Evaluating trade-offs in soccer performance with tools from evolutionary ecology
Kraeuter, Nicholas H.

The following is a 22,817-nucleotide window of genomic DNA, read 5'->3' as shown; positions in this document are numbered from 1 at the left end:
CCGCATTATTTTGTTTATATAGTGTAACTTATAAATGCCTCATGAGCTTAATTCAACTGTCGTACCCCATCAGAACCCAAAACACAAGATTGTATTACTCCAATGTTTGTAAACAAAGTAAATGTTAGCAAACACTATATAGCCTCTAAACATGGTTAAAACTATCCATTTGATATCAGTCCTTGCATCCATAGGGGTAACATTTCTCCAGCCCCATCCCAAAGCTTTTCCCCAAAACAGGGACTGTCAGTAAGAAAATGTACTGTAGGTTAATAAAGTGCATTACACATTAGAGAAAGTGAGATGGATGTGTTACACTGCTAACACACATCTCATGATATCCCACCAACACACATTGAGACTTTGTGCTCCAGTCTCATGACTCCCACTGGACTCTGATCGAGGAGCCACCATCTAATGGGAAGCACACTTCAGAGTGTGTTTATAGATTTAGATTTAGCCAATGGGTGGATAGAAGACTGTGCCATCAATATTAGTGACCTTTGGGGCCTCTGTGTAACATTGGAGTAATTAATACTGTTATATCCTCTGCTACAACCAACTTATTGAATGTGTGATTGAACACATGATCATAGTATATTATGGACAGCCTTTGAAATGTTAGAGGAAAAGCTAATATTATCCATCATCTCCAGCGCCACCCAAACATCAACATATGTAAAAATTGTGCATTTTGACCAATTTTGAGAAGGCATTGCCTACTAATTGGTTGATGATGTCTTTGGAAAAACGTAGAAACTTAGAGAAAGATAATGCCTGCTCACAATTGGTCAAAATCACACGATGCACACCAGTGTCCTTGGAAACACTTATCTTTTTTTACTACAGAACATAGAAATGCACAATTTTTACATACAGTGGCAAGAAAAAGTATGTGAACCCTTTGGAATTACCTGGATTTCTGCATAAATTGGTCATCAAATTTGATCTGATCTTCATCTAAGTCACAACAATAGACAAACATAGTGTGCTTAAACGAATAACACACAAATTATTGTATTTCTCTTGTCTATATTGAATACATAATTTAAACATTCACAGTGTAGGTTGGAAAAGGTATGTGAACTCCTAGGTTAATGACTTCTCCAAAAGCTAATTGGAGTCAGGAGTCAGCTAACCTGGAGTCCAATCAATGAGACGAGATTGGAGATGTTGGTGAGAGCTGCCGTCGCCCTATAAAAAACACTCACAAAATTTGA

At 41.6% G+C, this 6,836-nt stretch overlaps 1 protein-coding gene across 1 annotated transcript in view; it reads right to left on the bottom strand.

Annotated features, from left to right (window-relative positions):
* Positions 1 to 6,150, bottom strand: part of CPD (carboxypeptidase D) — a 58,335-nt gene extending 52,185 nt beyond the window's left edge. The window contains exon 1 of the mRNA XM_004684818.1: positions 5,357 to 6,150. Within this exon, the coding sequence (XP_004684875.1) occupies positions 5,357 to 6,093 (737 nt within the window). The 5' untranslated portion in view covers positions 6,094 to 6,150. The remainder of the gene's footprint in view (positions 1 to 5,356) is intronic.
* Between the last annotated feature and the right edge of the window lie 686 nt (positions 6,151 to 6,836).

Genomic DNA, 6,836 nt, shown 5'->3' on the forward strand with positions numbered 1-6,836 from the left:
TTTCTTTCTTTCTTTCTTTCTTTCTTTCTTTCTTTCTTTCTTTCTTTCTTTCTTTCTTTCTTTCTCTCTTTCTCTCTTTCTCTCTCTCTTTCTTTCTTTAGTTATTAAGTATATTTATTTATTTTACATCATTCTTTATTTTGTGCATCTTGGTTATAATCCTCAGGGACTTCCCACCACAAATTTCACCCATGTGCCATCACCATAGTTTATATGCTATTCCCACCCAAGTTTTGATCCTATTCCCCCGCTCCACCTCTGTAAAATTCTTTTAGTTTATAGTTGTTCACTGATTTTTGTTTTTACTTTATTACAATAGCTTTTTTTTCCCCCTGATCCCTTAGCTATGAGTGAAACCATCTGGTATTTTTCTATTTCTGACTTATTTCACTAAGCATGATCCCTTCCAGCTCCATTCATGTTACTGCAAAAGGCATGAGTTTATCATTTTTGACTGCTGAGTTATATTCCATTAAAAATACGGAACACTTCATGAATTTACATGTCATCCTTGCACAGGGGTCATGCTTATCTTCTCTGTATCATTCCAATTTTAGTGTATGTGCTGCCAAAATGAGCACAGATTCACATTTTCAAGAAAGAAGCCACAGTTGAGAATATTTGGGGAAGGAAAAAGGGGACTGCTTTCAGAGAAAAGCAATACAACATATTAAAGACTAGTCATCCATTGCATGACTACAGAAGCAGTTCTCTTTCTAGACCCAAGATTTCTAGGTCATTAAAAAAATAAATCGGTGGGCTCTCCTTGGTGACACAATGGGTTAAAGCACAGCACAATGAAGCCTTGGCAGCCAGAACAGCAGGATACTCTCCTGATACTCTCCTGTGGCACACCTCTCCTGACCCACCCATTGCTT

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Swimming from nook to cranny, a bluehead wrasse can dart with great speed through a coral reef. The fish is not big, nor does it posses any predatory defenses, but it is able to move quickly, turn on a dime and escape a predator. An ecologist can easily quantify these behaviors to, for instance, ask whether the wrasse’s speed and length are correlated, or whether fatigue significantly affects top speed. If the increased ability of one of these traits showed a negative correlation to the ability of the other, it would give evidence to a trade off. Defined as two traits that are negatively correlated such that the the efficiency of one thing may not increase without the other diminishing. These would be pretty standard studies in ecology or evolutionary biology. Therefore, I used these multivariate measurement techniques and applied them to soccer players to analyze trade offs. Trade offs are commonly misinterpreted in both sports science and evolutionary biology because it is difficult to account for quality when measuring at the among-individual level. In order to accomplish this, I used an empirical dataset (n =10) of NCAA Division III soccer players, and an additional larger database from EA Sports FIFA 19 (n =18207). Using their multivariate skills attribute scores I found evidence of trade offs in multiple attributes across both the empirical and the addition datasets. Furthermore, evidence of fatigue altering the correlation of these trade offs in NCAA athletes was found in the empirical dataset. The results from this research can be used as a model for future trade offs studies in evolutionary biology and can be used by talent analysts in the soccer world to more accurately measure the output of a players performance.